Debt (represented by the symbol cost for some cards and Events in Empires. It allows the buyer to take tokens instead of paying the full cost of the card. Players who have tokens may not buy cards, Events, or Projects. tokens can only be removed from a player by paying per token at any point after playing Treasures or spending Coffers tokens during the player's Buy phase, unless otherwise specified (e.g. Capital allows paying off tokens during the Clean-up phase). A player cannot play any more Treasures or spend any more Coin tokens once they have begun to pay off . may not be paid off when Black Market allows you to buy a card from the Black Market deck.) is an alternate
A cost inis orthogonal to a cost in a ; cards with in their cost do not cost less or more than cards with a cost. and are similarly not comparable.
Empires comes with 40tokens, but the mechanic is not intended to be component-limited.
 List of Debt cards and Events
- Capital does not incur debt when it is bought, but when it is cleaned up from play—in effect, allowing you to buy other things for instead of that turn.
- Tax adds to any Supply pile when bought, and has a Setup rule where all Supply piles start with . When Tax is in the game, when you buy a card, you take the on its pile.
- Mountain Pass is a Landmark where players bid for 8 , taking the they bid if they win.
 Official Rules
- Empires has Debt tokens. These are indicated with the symbol, usually with a number on it, e.g. .
- Having Debt tokens prevents a player from buying cards or Events; Debt tokens do nothing else (for example they have no effect at the end of the game).
- Buying a card or Event with in its cost gives the player that many Debt tokens.
- A player removes Debt tokens in the player's Buy phase by paying per Debt token to remove it; this is done after playing Treasures, but can be done both before and after buying cards.
- Removing Debt does not use up a Buy.
- For example, Natalie has and buys City Quarter, which costs . She takes , then immediately pays off with her . She still has . On her next turn, in her Buy phase, she has . She cannot buy any cards; all she can do is pay off , leaving her with . On her next turn, in her Buy phase, she has . She pays off the and has left to spend. She buys an Engineer, taking and immediately paying to get rid of it.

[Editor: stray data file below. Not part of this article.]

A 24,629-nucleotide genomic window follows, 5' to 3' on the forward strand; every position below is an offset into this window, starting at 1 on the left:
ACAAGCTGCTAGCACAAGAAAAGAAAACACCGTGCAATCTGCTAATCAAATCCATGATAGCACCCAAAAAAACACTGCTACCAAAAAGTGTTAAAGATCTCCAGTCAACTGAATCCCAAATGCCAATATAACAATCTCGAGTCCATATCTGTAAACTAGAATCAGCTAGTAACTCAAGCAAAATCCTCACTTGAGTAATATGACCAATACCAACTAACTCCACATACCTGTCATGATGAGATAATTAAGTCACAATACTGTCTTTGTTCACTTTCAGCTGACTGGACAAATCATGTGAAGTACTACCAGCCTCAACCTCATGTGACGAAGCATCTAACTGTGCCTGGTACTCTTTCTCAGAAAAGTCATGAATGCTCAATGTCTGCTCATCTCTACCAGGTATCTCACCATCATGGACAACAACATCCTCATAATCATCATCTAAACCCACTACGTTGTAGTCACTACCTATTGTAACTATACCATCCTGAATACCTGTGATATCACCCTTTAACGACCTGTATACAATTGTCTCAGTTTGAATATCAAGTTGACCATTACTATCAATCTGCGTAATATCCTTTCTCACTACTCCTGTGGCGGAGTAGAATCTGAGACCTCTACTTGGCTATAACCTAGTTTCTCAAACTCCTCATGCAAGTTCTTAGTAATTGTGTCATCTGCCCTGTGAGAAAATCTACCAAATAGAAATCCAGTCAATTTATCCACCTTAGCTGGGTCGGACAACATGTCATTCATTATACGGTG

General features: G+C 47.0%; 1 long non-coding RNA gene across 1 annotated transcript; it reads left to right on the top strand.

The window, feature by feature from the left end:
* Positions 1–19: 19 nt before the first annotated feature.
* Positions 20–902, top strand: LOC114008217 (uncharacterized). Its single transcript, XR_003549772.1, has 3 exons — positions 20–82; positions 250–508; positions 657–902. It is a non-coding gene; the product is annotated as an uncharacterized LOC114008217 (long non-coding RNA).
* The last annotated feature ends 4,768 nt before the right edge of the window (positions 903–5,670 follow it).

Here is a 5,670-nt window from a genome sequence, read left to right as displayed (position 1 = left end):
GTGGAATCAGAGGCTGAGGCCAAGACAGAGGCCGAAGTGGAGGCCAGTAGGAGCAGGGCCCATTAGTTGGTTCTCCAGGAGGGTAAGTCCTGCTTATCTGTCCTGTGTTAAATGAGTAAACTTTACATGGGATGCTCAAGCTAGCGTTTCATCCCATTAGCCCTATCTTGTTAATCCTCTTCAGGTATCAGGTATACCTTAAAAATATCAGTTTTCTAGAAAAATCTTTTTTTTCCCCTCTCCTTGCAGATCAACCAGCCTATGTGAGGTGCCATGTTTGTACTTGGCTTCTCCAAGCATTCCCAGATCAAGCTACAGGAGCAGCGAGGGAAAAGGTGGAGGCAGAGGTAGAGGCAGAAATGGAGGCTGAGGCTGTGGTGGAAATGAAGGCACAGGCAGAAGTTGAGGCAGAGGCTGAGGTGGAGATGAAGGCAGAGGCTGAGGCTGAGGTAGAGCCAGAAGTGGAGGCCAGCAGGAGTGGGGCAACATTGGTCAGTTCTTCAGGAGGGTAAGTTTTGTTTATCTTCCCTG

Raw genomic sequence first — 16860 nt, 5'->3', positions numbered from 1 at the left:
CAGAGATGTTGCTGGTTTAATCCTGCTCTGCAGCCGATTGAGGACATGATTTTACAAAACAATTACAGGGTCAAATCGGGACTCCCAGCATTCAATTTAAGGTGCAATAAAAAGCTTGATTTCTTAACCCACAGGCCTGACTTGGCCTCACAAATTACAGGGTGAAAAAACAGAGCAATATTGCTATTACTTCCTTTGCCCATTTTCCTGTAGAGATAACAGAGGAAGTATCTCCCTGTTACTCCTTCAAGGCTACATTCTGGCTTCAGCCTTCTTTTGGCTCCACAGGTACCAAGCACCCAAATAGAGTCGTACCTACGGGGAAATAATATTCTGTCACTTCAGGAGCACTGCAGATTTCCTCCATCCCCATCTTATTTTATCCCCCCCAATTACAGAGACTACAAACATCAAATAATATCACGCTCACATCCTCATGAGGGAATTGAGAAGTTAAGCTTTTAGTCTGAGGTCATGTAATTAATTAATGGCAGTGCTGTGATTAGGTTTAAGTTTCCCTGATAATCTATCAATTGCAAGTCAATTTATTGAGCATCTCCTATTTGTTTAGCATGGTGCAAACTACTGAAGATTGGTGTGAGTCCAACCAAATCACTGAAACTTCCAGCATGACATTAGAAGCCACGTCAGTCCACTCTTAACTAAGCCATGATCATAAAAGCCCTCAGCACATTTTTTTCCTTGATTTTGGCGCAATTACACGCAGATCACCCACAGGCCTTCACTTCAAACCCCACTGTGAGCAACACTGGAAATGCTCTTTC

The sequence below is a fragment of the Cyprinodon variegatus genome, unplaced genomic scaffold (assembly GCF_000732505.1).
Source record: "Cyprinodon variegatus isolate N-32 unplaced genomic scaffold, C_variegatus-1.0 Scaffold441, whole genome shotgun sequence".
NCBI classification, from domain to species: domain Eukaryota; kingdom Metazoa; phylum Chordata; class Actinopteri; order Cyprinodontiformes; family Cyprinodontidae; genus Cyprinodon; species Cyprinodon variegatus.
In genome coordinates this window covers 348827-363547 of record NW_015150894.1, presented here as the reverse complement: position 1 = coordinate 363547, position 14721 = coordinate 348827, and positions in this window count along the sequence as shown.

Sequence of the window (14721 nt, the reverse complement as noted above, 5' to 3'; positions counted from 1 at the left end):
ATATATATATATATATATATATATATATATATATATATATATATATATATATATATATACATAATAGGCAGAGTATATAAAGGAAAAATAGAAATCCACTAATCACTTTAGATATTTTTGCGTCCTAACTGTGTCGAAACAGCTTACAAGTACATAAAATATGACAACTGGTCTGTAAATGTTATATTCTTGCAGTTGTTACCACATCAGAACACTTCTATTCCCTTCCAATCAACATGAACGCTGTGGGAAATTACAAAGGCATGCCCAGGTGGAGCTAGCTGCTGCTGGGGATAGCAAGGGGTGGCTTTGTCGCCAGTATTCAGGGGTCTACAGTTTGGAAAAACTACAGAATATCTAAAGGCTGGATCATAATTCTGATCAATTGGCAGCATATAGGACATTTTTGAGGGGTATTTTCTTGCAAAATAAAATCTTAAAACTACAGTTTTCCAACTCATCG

- amounts are something different from .
- An amount of and is only larger than another if both the and amounts are larger, or one is larger and one the same.
- Amounts that do not specify have , and amounts that do not specify have (including all previous Dominion card costs).
- Math involving amounts does not affect amounts.
- is not "up to ." is not more than and is not more than ; both have something the other lacks.
- Bridge (from Dominion: Intrigue) lowers the cost of cards by . This lowers Fortune from to , but has no effect on Engineer's cost of .
- Patrician checks to see if a card costs " or more." Fortune costs , so it costs " or more." Overlord costs ; that is not " or more."
- Knights (from Dominion: Dark Ages) trash cards costing from to . That never includes cards with in the cost.
- Trader (from Dominion: Hinterlands) trashes a card and gives a Silver per it cost. Trader trashing Fortune would give 8 Silvers for the , and no additional Silvers for the .
- Players cannot just take Debt tokens for no reason.
- Players cannot overpay with Debt (for Dominion: Guilds cards).
- Debt tokens are not counter-limited; players should use a replacement if they run out.
- Possession (from Dominion: Alchemy) now has errata that causes it to also give the Possessing player all Debt tokens the Possessed player would get.
 Cost debt
 Other uses of debt
 In other languages
- Finnish: Velka
- German: Schulden
- Polish: Dług
 Secret History
 Why are there no Debt attacks?with an attack. You want it to be like
 Why aren't there more cards that refer to debt?would most games be referring to nothing, except to the degree that the card itself also provided debt. I mean you deal out 10 random cards and mostly don't get one with . Whereas
 Applications to past cards. Debt is tricky so probably very few cards would make the leap. It would be more about "let's have a few more cards" than "this card would be better with ." Nothing stands out as an obvious good fit.